Hotaka Yamakawa Recalled and Criticized an Incident Involving a Famous Athlete | FRIDAY DIGITAL

Hotaka Yamakawa Recalled and Criticized an Incident Involving a Famous Athlete

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Hotaka Yamakawa (right) and former Chunichi pitcher Hiroaki Nakayama (left)

The bashing of Hotaka Yamakawa (32), who moved to the Fukuoka Softbank Hawks, has not stopped.

On January 5, team chairman Sadaharu Oh (83) gave an interview at the beginning of the workday and mentioned Yamakawa.

He said, “I have received a lot of criticism, but as far as we are concerned, we must not create a world in which people who have the power to live in the baseball world cannot live in that world. He has received a lot of social sanctions and is very sorry for what he has done, and I think he should be given a chance to make up for it.

He expressed this opinion, but on social networking sites,

I understand that Mr. Oh is a man of character, but this time I think he seems a bit KY-ish.

“He really is out of touch with the common sense of the world!

Yamakawa’s FA transfer was also criticized. Furthermore, over Yamakawa’s FA transfer to the Saitama Seibu Lions, Tsuyoshi Wada (42), who was reported to be temporarily transferred to the Lions, was pitied as “a victim of a baseball team that neglects veterans,” and Noh Kaino (27), who was actually transferred, was pitied as “the victim of a false report. This, too, was originally triggered by Yamakawa’s transfer, and Hawks fans have become more critical of him.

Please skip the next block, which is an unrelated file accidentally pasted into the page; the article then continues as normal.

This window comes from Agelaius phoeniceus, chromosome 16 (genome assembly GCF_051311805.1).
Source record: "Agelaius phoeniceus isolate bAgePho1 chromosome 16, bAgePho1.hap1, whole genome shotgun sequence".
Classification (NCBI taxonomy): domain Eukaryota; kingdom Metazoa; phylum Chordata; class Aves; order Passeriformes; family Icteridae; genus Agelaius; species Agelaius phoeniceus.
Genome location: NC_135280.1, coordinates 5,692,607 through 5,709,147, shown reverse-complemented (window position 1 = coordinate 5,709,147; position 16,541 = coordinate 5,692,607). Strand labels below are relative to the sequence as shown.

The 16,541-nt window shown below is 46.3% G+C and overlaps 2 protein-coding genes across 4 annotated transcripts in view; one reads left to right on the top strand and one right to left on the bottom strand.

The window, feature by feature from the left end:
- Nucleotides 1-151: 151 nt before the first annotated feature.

It is quite shocking for Hawks fans to hear that even Chairman Oh, who is a symbol of the Japanese professional baseball world, has come in for criticism. Certainly, as Chairman Oh said, Yamakawa has already received social sanction, but Seibu fans are still not satisfied with Yamakawa’s departure.

Seibu did not fire Yamakawa after his problems with women, but gave him a chance to make up for it and even offered him a job. But the fans think that he chose the Hawks, who offered him a more lucrative contract, and left Seibu behind.

What the public is even more unconvinced about is the fact that he was treated so well by a man who was “suspected of sexual assault.

Yamakawa was ultimately not prosecuted, but he still bears a certain amount of responsibility. SoftBank, on the other hand, treated him well, paying him a total of 1.6 billion yen over a four-year period. This is not something that the public, even if they are not fans, can easily accept.

In the long history of professional baseball, there have been players similar to Yamakawa who were once dismissed from a team, but returned to the NPB several years later and were successful.

He is Hiroaki Nakayama, an ace pitcher for the Yokohama Taiyo Whales (now the Yokohama DeNA BayStars). In November 1991, he was arrested on charges of indecent assault against two girls, despite the fact that he was engaged to a fiancée. He admitted his guilt, but the charges were later dropped after a settlement was reached with the victim’s family. Taiyo subsequently fired Nakayama. The public supported the team’s decision.

In January 1992, Nakayama held a press conference in front of the media and again apologized to fans and team officials,

He apologized again to the fans and team officials and said, “In my heart, I want to play baseball.

I really want to play baseball,” he said.